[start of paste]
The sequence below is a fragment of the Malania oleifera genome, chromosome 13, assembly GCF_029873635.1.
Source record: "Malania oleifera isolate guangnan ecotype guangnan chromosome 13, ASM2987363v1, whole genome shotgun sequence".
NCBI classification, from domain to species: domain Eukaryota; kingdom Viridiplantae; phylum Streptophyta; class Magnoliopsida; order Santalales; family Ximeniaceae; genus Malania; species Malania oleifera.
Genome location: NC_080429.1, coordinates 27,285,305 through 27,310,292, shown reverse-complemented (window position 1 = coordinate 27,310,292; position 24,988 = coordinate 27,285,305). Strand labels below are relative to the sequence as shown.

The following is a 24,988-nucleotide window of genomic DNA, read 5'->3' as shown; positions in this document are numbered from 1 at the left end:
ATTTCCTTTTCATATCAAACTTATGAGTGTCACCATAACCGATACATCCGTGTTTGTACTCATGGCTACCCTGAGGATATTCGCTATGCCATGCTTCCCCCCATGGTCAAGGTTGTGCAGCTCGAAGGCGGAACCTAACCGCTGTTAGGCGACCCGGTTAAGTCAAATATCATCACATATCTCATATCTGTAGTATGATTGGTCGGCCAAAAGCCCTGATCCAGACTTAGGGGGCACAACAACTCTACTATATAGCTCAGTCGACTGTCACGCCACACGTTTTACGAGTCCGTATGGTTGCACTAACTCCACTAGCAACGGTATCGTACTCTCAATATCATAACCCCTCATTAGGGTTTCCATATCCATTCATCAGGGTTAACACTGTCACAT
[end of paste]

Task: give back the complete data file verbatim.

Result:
The sequence below is a fragment of the Malania oleifera genome, chromosome 13, assembly GCF_029873635.1.
Source record: "Malania oleifera isolate guangnan ecotype guangnan chromosome 13, ASM2987363v1, whole genome shotgun sequence".
NCBI classification, from domain to species: domain Eukaryota; kingdom Viridiplantae; phylum Streptophyta; class Magnoliopsida; order Santalales; family Ximeniaceae; genus Malania; species Malania oleifera.
Genome location: NC_080429.1, coordinates 27,285,305 through 27,310,292, shown reverse-complemented (window position 1 = coordinate 27,310,292; position 24,988 = coordinate 27,285,305). Strand labels below are relative to the sequence as shown.

The following is a 24,988-nucleotide window of genomic DNA, read 5'->3' as shown; positions in this document are numbered from 1 at the left end:
ATTTCCTTTTCATATCAAACTTATGAGTGTCACCATAACCGATACATCCGTGTTTGTACTCATGGCTACCCTGAGGATATTCGCTATGCCATGCTTCCCCCCATGGTCAAGGTTGTGCAGCTCGAAGGCGGAACCTAACCGCTGTTAGGCGACCCGGTTAAGTCAAATATCATCACATATCTCATATCTGTAGTATGATTGGTCGGCCAAAAGCCCTGATCCAGACTTAGGGGGCACAACAACTCTACTATATAGCTCAGTCGACTGTCACGCCACACGTTTTACGAGTCCGTATGGTTGCACTAACTCCACTAGCAACGGTATCGTACTCTCAATATCATAACCCCTCATTAGGGTTTCCATATCCATTCATCAGGGTTAACACTGTCACAT